How to Use GRUB Rescue

The GNU GRand Unified Bootloader automatically enters the rescue shell when it fails to find the root device or the path to its configuration file. This problem usually happens when you change the partition scheme without updating GRUB or write over some of the bytes in the master boot record. Use the GRUB rescue shell to manually set the root device and the path to the configuration file, and when GRUB enters this fallback mode, you need to reinstall the bootloader.

Man staring at screen
If you can't boot from the GRUB rescue shell, you must boot from another medium, such as a live CD.
credit: KatarzynaBialasiewicz/iStock/Getty Images

GRUB Rescue Shell

GRUB Rescue offers a limited set of commands to help you configure a one-time normal boot and repair GRUB from your operating system. Just because GRUB doesn't load properly doesn't mean your operating system is unbootable; the Linux filesystem is usually still intact and in good condition. However, Linux may be unbootable if you performed an unsafe operation such as moving a bootable partition. From the rescue shell, list the connected drives by entering “ls” (without quotes, here and throughout) at the prompt. A drive's number corresponds to the letter in its block ID. For example, (HD0, 1) stands for /dev/sda1, (HD1, 2) stands for /dev/sdb2, (HD2, 5) stands for /dev/sdc5 and so on.

Setting the Configuration Path

Use the “set” command to temporarily point GRUB to your root device and configuration file. After finding the device ID, enter the following commands to set the root and configuration path variables:

set root=(HD0, 2) set prefix=(HD0, 2)/boot/grub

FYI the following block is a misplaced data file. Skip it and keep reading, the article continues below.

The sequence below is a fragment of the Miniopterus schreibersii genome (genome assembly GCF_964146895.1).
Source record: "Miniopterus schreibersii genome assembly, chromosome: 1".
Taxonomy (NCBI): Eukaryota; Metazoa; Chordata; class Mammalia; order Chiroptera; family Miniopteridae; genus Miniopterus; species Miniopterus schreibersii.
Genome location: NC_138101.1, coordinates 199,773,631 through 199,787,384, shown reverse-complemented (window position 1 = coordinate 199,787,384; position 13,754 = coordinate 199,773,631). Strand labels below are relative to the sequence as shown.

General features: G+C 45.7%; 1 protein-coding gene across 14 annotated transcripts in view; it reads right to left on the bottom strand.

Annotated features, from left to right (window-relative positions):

Use the appropriate device ID in place of “(HD0, 2)” in the example. The “prefix” variable points GRUB to the grub.cfg file, which is located in /boot/grub on the primary partition. If your partition has moved or has a new name, pointing GRUB to the new location may still work.

Finding the Kernel and Initrd Image

To boot Linux, GRUB needs the kernel and initrd image locations as well as the root and configuration file paths. These files are located in the /boot directory along with the grub/ folder, but you must name them properly for GRUB to find them. Substitute your device ID in the following command to list the file names:

ls (HD0, 2)/boot

Set the kernel and initrd variables using the following commands:

linux (HD0, 2)/boot/vmlinuz-linux root=/dev/sda2 ro initrd (HD0, 2)/boot/initrd.img

Substitute your device for (HD0, 2) and the correct file names for “vmlinuz-linux” and “initrd.img” in the example. Alternatively, you may be able to type part of the file name and press “Tab” to complete the file name.

Booting Linux and Repairing GRUB

After setting the necessary variables, you can manually open the GRUB menu and boot as normal. Enter the following commands to load the normal module and open the GRUB menu:

insmod normal normal

Select your primary operating system using the arrow keys, then press “Enter” to boot. After booting into Linux, open a terminal window and reinstall GRUB on the device MBR. The installation command varies between Linux distributions, but in Ubuntu, you can use the following command:

sudo grub-install /dev/sda

Substitute your device's block ID for “/dev/sda” in the example, and do not specify a partition number, such as “/dev/sda2.”